But has there ever been a world of the classroom beyond an “anthology of images”? After all, the pretense of coming together in school is usually to share impressions and interpretations of texts we read in common (SS again: “Print seems a less treacherous form of leaching out the world”).

So if that’s the case, why can’t the act of sharing those impressions and interpretations likewise take place through images? What is lost in the move from embodied presence to virtual? Am I really about to rhapsodize about the sensory milieu of the several classrooms I have prowled in my time? Camo ball caps and Kanken backpacks? Or for that matter, JNCO jeans and Axe body spray? (I have been doing this for a long time.)

I am honestly not sure what I am afraid of losing.

But it is something about the elevated focus that I, at least, am called to bring to bear, whenever I am physically in a room with those I am trusted to care for as their teacher. Something about a sense of occasion that I, at least, feel prevailed upon to create. A responsibility to shape this space and time deliberately, despite (well, concurrent with) all the ways the other folks in the room are choosing to use it.

Related: I have learned to say ridiculous things in classrooms. Like, “Forty-five minutes from now, I am hoping you will be different in these ways because you will understand these two ideas.” This kind of teaching is the murmuring of incantations, really: sacralizing a time and place toward an end I, in generational tradition, think very worthy of such intention.

Were “educational objectives” ever anything but spells that hoped to shape the world to their measure? The world has a stubborn way of doing what it wants whatever we conjure. How silly to presume otherwise. What folly, the whole business of saying hey: attend to this right now, not to that. Trust me, it’s worth it. Trust me, you’ll be glad you did. (Trust me? Really? On what grounds? Pedagogy is never not coercion, whatever it dresses up as.)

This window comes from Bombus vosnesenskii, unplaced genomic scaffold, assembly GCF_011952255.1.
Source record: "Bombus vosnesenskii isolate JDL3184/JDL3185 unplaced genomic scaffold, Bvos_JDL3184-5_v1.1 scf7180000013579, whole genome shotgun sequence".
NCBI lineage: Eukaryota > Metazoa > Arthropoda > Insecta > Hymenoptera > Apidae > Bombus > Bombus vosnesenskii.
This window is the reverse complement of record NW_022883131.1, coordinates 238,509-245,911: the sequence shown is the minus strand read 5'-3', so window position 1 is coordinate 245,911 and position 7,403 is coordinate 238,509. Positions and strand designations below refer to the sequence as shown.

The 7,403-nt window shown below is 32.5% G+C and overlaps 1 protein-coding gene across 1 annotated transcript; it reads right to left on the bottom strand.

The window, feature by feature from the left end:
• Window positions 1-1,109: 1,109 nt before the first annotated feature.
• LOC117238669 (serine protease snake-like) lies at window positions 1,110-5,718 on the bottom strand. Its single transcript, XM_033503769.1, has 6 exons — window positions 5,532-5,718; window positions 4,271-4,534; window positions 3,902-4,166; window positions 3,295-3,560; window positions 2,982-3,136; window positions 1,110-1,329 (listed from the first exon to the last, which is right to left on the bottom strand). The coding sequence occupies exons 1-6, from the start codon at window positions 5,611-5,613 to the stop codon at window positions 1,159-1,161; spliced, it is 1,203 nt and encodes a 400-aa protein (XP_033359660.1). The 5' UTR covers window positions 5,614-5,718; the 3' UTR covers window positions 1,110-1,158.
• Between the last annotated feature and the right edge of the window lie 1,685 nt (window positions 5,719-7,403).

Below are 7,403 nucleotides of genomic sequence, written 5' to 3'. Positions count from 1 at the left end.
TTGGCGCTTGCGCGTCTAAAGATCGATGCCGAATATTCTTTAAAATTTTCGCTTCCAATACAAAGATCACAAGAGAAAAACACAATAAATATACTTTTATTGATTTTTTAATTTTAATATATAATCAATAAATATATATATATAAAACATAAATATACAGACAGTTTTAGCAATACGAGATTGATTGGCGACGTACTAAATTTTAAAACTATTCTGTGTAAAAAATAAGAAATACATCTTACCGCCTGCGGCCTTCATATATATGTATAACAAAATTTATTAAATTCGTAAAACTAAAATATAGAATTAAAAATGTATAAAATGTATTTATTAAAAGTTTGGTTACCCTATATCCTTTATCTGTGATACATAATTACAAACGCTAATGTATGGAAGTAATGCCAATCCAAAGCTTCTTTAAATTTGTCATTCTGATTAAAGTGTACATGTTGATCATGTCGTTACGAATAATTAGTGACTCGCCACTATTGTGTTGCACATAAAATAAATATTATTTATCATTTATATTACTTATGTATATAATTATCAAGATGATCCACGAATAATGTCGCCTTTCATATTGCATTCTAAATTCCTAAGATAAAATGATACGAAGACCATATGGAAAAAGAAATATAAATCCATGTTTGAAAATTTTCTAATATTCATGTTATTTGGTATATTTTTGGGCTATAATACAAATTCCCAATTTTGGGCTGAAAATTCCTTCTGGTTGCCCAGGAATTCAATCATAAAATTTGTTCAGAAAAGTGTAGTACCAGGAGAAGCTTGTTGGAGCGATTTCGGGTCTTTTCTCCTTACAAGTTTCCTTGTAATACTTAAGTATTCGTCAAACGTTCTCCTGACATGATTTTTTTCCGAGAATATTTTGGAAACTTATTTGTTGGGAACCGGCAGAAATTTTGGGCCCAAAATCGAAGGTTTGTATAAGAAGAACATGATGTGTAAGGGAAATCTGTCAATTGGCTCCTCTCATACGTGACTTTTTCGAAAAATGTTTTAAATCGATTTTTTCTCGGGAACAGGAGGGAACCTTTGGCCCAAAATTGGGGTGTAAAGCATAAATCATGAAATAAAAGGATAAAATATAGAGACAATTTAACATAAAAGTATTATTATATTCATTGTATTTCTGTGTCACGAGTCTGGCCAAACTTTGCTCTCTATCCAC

But I still feel like saying ridiculous things. Making that extravagant, dramatic gesture: casting the circle, holding the space, closing the classroom door and thereby closing this moment off from all the other ones. That is part of it. That is the beginning and end of it.

I guess I worry I won’t know how to do it when coming to class is merely joining a meeting, and then leaving a meeting, with two clicks. And when what happens in-between becomes just another input on the screen, where we all will receive thousands upon thousands of inputs, today and every day. Is my magic strong enough to overcome the dazzling wonder, but ultimate banality, of the medium? My mojo really only works face-to-face. Most mojo does.

Well, a classroom is a pretty uninspiring place too, however many posters you hang. Perhaps it is a difference in degree, not in kind. We’ll see.

Into the pixelated void we go. Wash your hands, and take a seat.

*Update: on the evening of March 11, my institution, like so many others, took social distancing measures.  Spring break was extended by a week, to be followed by a move to online teaching, and those who live in residence halls were “encouraged to remain home or off-campus”.

Image from GoodFreePhotos.

Published by Chris Osmond

I am associate professor of educational foundations at Appalachian State University.